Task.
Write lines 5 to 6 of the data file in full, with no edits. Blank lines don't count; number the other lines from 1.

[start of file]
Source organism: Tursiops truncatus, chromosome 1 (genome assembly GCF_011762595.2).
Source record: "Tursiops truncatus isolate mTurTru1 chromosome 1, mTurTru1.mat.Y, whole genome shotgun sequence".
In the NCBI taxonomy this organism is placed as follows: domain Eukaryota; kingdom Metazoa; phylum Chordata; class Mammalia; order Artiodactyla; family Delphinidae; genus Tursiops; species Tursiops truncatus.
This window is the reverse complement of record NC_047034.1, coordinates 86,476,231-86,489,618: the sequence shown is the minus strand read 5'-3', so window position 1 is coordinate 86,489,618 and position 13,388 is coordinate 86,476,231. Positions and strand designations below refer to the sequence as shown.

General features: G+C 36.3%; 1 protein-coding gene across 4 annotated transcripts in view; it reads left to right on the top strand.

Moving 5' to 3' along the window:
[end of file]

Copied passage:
General features: G+C 36.3%; 1 protein-coding gene across 4 annotated transcripts in view; it reads left to right on the top strand.

Moving 5' to 3' along the window: